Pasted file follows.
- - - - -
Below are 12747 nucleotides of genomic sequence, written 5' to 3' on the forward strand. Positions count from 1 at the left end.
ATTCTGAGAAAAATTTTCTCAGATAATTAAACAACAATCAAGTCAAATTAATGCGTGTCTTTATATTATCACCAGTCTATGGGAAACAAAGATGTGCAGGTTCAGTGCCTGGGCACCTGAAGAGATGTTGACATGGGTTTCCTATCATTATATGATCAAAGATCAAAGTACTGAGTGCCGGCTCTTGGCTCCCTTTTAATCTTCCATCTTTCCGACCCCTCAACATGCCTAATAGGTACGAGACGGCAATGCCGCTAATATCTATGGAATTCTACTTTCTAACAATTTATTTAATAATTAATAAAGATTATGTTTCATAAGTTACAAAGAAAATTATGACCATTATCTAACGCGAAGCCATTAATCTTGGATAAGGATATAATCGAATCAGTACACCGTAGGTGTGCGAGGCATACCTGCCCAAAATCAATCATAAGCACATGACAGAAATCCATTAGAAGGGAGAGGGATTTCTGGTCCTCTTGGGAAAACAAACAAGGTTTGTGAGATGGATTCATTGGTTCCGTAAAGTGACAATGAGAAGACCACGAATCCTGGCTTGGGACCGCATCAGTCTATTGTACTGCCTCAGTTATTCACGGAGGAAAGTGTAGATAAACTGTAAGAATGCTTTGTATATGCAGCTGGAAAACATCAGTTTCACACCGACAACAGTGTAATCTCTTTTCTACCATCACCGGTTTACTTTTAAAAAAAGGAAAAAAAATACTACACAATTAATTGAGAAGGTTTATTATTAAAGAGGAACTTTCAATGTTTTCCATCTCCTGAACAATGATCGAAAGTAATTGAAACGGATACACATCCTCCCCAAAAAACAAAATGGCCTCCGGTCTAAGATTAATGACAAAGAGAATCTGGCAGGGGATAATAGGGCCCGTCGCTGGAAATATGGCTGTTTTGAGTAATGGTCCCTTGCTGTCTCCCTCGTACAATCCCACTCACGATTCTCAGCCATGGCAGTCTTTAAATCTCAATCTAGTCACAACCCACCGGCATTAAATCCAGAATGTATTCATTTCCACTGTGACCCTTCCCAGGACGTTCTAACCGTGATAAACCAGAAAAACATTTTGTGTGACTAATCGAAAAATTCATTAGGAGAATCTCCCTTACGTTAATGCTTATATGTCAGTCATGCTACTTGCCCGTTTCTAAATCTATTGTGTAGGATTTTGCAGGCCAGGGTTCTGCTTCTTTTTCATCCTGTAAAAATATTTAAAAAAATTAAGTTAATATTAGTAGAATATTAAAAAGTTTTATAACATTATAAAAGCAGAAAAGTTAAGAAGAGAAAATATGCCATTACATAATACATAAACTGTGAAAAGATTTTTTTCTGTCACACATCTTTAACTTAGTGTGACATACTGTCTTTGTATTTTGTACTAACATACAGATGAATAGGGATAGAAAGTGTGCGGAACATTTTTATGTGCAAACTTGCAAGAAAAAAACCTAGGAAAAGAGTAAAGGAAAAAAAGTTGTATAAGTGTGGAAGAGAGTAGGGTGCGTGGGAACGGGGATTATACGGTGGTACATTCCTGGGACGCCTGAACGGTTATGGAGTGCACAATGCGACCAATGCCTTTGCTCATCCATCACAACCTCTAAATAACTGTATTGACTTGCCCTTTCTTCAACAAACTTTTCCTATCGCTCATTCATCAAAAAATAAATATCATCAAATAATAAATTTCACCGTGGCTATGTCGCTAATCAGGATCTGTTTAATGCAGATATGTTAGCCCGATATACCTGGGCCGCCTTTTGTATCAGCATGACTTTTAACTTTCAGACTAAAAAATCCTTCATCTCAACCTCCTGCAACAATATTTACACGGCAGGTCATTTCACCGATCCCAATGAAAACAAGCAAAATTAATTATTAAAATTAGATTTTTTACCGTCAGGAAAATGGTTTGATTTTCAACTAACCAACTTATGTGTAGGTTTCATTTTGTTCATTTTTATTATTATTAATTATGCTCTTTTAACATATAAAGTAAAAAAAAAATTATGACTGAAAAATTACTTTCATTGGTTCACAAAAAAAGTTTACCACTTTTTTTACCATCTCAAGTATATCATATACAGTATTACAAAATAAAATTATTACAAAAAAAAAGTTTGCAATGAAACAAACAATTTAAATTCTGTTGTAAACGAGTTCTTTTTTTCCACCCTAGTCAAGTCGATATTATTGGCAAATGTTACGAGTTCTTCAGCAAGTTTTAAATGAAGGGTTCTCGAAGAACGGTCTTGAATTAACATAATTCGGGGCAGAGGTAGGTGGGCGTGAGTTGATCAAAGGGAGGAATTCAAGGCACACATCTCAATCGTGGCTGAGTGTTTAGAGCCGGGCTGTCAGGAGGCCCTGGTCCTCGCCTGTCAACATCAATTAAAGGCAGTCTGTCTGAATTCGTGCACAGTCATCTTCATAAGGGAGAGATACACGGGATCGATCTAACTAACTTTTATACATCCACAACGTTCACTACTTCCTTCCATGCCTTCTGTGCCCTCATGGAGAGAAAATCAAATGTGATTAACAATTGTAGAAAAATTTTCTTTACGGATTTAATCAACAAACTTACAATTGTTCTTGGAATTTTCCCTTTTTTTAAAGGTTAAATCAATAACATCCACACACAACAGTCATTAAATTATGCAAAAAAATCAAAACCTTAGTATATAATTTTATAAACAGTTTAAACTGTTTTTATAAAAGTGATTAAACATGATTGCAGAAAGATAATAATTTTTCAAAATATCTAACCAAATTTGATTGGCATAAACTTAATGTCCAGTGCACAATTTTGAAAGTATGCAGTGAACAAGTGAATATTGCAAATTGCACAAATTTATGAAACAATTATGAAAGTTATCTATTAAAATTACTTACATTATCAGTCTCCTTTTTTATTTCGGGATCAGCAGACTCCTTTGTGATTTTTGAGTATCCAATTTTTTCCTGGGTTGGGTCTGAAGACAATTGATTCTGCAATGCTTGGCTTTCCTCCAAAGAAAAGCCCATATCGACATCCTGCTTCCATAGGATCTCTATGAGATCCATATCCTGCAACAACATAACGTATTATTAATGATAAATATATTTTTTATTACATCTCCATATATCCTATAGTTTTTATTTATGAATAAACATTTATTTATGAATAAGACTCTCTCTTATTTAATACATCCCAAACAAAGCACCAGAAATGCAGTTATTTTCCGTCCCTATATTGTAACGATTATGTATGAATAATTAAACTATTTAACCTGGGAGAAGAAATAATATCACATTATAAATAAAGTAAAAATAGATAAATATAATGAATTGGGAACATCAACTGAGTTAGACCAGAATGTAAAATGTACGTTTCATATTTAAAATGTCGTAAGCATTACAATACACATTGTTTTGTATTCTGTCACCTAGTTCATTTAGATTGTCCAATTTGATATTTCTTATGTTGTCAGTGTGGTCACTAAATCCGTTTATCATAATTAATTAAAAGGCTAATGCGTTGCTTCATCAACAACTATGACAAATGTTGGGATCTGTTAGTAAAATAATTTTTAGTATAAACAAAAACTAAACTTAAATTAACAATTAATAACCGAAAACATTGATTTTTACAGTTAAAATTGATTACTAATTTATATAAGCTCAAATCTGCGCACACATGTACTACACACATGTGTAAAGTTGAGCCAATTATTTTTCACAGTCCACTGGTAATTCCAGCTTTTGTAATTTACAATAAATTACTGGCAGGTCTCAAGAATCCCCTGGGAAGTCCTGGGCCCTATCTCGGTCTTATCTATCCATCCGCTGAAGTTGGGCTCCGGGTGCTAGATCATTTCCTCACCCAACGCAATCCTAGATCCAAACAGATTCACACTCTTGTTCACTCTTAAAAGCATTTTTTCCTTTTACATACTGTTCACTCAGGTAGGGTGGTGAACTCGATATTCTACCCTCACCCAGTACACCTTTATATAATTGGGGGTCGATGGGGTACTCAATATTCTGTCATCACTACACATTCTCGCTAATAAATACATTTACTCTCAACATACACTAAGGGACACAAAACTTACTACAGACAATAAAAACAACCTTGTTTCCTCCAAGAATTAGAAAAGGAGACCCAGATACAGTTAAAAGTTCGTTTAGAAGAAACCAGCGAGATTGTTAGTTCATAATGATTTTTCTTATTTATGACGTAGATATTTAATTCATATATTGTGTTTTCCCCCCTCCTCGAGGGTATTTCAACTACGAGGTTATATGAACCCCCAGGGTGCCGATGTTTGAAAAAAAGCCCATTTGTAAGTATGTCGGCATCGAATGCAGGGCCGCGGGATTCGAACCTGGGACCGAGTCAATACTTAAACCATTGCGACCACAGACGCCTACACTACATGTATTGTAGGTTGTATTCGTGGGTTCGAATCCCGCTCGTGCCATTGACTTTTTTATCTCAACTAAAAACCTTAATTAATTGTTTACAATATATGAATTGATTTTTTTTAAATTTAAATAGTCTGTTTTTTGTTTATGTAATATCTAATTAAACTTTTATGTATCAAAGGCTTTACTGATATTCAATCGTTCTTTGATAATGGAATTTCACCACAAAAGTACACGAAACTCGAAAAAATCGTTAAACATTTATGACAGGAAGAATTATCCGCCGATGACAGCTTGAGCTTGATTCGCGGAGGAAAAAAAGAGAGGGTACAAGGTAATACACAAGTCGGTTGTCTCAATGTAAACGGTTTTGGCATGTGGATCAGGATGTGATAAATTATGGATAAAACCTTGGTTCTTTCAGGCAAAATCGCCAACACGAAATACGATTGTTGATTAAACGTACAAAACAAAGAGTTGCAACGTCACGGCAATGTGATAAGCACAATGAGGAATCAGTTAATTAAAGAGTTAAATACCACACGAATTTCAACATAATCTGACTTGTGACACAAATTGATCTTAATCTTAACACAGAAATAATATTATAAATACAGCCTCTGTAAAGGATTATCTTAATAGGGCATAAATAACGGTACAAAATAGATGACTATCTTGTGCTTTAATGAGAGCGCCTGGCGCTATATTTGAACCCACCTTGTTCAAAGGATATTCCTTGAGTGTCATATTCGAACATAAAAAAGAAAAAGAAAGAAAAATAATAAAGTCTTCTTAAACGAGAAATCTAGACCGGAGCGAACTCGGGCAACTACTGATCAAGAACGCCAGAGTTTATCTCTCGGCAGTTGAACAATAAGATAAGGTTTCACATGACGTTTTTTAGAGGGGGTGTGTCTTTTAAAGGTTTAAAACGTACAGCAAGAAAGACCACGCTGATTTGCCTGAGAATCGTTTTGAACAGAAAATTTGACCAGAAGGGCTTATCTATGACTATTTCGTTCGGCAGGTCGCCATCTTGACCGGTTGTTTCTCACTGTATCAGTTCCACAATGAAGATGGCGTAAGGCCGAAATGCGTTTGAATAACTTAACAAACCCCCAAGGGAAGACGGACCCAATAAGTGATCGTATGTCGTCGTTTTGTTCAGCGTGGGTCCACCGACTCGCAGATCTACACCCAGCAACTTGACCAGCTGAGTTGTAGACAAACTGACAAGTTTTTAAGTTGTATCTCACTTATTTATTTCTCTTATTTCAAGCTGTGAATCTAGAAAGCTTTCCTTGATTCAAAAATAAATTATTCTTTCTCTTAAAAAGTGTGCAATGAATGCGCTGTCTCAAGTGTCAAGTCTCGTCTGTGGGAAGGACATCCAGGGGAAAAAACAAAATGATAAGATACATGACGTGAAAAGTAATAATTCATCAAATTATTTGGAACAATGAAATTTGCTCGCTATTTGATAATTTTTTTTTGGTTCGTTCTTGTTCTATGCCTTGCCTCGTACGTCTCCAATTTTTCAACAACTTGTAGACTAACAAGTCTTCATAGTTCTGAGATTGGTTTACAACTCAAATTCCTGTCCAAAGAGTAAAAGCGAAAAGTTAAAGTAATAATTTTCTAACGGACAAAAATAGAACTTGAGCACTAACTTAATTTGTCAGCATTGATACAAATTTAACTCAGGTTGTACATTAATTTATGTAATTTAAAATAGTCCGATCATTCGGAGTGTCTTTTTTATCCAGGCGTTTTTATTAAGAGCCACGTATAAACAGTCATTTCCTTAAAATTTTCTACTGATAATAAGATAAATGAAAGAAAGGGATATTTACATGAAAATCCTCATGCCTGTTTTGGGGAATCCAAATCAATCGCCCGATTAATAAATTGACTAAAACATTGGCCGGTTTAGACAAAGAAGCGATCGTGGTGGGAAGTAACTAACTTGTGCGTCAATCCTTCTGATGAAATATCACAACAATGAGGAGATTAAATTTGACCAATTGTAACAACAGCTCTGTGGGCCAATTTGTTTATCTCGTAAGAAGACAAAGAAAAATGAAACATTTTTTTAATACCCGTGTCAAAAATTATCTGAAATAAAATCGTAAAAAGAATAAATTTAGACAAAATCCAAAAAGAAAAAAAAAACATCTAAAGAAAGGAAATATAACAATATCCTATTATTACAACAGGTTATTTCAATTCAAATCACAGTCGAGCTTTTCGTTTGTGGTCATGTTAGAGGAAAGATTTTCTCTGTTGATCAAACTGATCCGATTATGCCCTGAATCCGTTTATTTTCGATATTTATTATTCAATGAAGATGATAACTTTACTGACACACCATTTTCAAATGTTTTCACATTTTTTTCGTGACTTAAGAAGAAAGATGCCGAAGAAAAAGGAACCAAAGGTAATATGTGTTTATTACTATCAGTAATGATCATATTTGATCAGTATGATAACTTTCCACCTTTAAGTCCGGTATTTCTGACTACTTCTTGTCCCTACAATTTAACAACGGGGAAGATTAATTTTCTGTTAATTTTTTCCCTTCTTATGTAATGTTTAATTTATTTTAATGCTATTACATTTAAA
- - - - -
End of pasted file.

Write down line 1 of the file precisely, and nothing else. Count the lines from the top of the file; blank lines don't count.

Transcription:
Below are 12747 nucleotides of genomic sequence, written 5' to 3' on the forward strand. Positions count from 1 at the left end.